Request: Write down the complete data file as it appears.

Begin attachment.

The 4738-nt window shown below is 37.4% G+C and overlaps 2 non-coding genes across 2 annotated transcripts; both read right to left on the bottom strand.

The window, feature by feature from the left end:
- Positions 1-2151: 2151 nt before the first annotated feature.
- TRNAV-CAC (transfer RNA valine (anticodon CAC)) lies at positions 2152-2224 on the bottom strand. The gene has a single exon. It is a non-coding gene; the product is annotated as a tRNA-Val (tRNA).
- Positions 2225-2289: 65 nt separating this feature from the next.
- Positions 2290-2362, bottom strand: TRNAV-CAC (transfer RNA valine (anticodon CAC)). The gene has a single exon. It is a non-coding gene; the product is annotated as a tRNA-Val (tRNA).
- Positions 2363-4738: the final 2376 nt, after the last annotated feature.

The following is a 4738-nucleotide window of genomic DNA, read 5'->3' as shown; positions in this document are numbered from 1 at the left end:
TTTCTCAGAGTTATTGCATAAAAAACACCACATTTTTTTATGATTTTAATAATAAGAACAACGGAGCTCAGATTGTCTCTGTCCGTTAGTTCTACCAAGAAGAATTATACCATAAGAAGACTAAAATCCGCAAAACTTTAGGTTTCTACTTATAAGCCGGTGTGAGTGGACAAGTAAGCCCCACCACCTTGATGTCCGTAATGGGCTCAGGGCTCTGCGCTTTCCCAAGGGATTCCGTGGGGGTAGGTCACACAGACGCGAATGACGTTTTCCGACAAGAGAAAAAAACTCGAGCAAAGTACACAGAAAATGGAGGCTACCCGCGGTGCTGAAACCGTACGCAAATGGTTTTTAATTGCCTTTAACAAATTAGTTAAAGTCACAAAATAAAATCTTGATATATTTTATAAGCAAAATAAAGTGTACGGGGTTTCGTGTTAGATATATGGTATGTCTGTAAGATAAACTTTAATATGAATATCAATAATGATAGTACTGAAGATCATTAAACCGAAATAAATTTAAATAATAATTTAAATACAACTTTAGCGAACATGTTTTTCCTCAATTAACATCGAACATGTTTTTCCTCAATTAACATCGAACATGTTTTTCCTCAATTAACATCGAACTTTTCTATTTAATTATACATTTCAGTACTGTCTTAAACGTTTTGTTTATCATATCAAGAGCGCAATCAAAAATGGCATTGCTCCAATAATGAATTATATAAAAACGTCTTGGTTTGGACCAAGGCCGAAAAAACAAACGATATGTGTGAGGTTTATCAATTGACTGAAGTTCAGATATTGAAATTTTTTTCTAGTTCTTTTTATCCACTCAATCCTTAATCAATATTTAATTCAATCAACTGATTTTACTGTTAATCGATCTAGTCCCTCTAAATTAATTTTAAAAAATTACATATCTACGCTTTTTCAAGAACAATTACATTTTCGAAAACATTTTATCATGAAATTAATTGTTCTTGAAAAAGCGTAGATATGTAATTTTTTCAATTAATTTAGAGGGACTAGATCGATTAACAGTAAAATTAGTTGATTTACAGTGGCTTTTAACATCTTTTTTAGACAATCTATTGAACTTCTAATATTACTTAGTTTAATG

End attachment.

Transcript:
The 4738-nt window shown below is 37.4% G+C and overlaps 2 non-coding genes across 2 annotated transcripts; both read right to left on the bottom strand.

The window, feature by feature from the left end:
- Positions 1-2151: 2151 nt before the first annotated feature.
- TRNAV-CAC (transfer RNA valine (anticodon CAC)) lies at positions 2152-2224 on the bottom strand. The gene has a single exon. It is a non-coding gene; the product is annotated as a tRNA-Val (tRNA).
- Positions 2225-2289: 65 nt separating this feature from the next.
- Positions 2290-2362, bottom strand: TRNAV-CAC (transfer RNA valine (anticodon CAC)). The gene has a single exon. It is a non-coding gene; the product is annotated as a tRNA-Val (tRNA).
- Positions 2363-4738: the final 2376 nt, after the last annotated feature.

The following is a 4738-nucleotide window of genomic DNA, read 5'->3' as shown; positions in this document are numbered from 1 at the left end:
TTTCTCAGAGTTATTGCATAAAAAACACCACATTTTTTTATGATTTTAATAATAAGAACAACGGAGCTCAGATTGTCTCTGTCCGTTAGTTCTACCAAGAAGAATTATACCATAAGAAGACTAAAATCCGCAAAACTTTAGGTTTCTACTTATAAGCCGGTGTGAGTGGACAAGTAAGCCCCACCACCTTGATGTCCGTAATGGGCTCAGGGCTCTGCGCTTTCCCAAGGGATTCCGTGGGGGTAGGTCACACAGACGCGAATGACGTTTTCCGACAAGAGAAAAAAACTCGAGCAAAGTACACAGAAAATGGAGGCTACCCGCGGTGCTGAAACCGTACGCAAATGGTTTTTAATTGCCTTTAACAAATTAGTTAAAGTCACAAAATAAAATCTTGATATATTTTATAAGCAAAATAAAGTGTACGGGGTTTCGTGTTAGATATATGGTATGTCTGTAAGATAAACTTTAATATGAATATCAATAATGATAGTACTGAAGATCATTAAACCGAAATAAATTTAAATAATAATTTAAATACAACTTTAGCGAACATGTTTTTCCTCAATTAACATCGAACATGTTTTTCCTCAATTAACATCGAACATGTTTTTCCTCAATTAACATCGAACTTTTCTATTTAATTATACATTTCAGTACTGTCTTAAACGTTTTGTTTATCATATCAAGAGCGCAATCAAAAATGGCATTGCTCCAATAATGAATTATATAAAAACGTCTTGGTTTGGACCAAGGCCGAAAAAACAAACGATATGTGTGAGGTTTATCAATTGACTGAAGTTCAGATATTGAAATTTTTTTCTAGTTCTTTTTATCCACTCAATCCTTAATCAATATTTAATTCAATCAACTGATTTTACTGTTAATCGATCTAGTCCCTCTAAATTAATTTTAAAAAATTACATATCTACGCTTTTTCAAGAACAATTACATTTTCGAAAACATTTTATCATGAAATTAATTGTTCTTGAAAAAGCGTAGATATGTAATTTTTTCAATTAATTTAGAGGGACTAGATCGATTAACAGTAAAATTAGTTGATTTACAGTGGCTTTTAACATCTTTTTTAGACAATCTATTGAACTTCTAATATTACTTAGTTTAATG